Everyone has good days and bad days. Some people’s bad days are worse than others. And sometimes those bad “days” last weeks, months or even years. In traumatic times, writers often turn to their craft as a way to deal with things. But the therapeutic nature of writing is complicated.
Writing can help – but not always
When you’re overwhelmed, it can be very cathartic to write about how you’re feeling. Pouring out your anger, your sadness as the bare-faced truth or abstraction can lift the weight from your shoulders and let you let go of these feelings. But sometimes continuously writing about emotions and re-living them can have the opposite effect. It can serve to intensify rather than abate what you’re feeling. So it may be best to limit your time writing like this.
Despair does NOT equal high art
There’s a persistent myth that contentment is the enemy of creativity. Turmoil, internal or external, can lead to a release of creative energy such as that which drove Van Gogh or Sylvia Plath. But you don’t need it to create, so don’t leave yourself in mental distress thinking it’s necessary to become a true “artist”.
Sometimes it’s enough to try
Writers don’t always feel like writing at the best of times, but when you’re really not feeling like it, it’s ten times as hard. Still, sometimes it’s worth giving it a go. You don’t have to carry on with a work in progress, just write whatever you want, however you want. There’s no pressure to be perfect, and if it’s not helping, simply stop.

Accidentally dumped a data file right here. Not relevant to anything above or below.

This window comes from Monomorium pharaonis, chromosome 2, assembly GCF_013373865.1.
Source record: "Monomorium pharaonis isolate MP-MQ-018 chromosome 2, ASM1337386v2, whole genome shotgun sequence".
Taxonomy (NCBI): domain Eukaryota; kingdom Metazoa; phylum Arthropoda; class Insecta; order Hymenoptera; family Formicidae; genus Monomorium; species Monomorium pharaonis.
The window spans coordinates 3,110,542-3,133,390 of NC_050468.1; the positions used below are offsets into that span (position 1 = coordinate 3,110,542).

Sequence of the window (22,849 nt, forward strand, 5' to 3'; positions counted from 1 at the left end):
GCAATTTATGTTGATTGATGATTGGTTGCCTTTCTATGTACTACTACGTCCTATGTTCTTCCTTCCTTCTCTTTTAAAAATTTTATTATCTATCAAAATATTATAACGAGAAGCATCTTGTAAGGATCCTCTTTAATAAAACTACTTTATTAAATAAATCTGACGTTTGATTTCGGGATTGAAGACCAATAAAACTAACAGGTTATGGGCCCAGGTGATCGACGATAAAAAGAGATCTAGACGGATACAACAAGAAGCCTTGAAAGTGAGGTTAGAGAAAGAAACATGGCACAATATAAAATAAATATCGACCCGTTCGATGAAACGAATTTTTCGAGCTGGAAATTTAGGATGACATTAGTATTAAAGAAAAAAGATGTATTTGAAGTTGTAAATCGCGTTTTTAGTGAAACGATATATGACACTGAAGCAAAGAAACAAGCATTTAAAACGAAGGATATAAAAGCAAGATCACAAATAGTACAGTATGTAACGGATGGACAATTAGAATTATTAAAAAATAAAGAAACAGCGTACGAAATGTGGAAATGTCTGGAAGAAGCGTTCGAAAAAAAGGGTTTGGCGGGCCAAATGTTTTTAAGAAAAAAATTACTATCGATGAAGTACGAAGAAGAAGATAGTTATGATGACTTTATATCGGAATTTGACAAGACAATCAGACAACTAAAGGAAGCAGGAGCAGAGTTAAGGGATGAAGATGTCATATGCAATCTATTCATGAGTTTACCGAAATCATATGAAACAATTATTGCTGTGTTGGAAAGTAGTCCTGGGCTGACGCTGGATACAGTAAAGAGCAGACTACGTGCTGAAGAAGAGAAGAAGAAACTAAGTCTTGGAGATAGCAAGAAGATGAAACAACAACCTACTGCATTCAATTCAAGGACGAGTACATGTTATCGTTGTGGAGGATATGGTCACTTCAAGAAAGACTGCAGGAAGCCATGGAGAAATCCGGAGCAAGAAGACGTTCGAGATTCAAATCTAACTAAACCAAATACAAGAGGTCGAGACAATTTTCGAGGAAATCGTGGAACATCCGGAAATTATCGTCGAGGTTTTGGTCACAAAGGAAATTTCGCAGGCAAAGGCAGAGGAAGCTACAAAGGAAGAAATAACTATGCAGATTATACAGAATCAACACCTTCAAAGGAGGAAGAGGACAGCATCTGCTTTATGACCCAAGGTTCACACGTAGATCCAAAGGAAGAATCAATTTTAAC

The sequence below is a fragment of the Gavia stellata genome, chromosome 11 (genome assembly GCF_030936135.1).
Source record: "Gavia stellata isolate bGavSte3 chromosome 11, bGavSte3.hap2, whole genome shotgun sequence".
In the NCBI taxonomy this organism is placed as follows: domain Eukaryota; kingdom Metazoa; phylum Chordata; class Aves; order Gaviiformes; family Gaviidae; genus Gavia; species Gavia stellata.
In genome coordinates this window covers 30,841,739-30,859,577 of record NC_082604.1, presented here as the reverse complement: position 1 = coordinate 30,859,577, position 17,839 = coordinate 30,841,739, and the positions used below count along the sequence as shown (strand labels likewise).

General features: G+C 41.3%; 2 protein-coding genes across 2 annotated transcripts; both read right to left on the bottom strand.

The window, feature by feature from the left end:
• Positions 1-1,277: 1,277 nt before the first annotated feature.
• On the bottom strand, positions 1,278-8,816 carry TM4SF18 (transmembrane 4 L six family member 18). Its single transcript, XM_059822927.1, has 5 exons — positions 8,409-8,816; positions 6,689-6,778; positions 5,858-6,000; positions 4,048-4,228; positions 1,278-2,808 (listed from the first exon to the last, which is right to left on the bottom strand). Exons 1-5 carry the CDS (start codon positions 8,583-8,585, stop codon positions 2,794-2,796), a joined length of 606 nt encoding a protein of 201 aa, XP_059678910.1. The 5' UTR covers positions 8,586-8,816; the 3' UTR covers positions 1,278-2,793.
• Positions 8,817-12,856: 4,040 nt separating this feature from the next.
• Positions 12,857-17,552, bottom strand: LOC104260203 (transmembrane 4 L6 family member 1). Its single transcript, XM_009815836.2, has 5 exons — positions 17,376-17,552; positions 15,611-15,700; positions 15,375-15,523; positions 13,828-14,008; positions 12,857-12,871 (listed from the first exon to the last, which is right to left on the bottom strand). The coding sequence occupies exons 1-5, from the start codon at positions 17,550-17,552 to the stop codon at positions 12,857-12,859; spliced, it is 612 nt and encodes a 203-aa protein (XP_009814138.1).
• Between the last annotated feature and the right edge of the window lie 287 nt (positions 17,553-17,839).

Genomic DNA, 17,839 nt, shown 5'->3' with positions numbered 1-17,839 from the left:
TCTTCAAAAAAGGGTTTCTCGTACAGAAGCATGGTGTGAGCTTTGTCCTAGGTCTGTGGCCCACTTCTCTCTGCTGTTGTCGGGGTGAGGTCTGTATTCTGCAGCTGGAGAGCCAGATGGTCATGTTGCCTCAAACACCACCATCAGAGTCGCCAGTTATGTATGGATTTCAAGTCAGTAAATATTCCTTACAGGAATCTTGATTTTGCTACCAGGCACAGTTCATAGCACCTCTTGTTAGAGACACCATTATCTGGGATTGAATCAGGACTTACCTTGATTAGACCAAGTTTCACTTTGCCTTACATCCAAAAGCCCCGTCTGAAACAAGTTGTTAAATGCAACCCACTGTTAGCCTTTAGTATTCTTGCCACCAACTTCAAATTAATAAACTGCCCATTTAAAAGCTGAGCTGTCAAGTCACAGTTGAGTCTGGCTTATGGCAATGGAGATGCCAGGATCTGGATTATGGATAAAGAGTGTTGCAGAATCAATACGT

So, can writing make you feel better?
You can’t dictate when you’ll feel down and you sure as hell can’t find a magic cure for it. My personal experience is that writing of any kind, be it a blog post like this, or my WIP, or just some random drabble, usually makes me feel better. It’s not guaranteed, but I try to write a little bit every day nevertheless, to keep me on an even keel.
What are your thoughts? Do you think you feel “better” when you write? Let me know in the comments.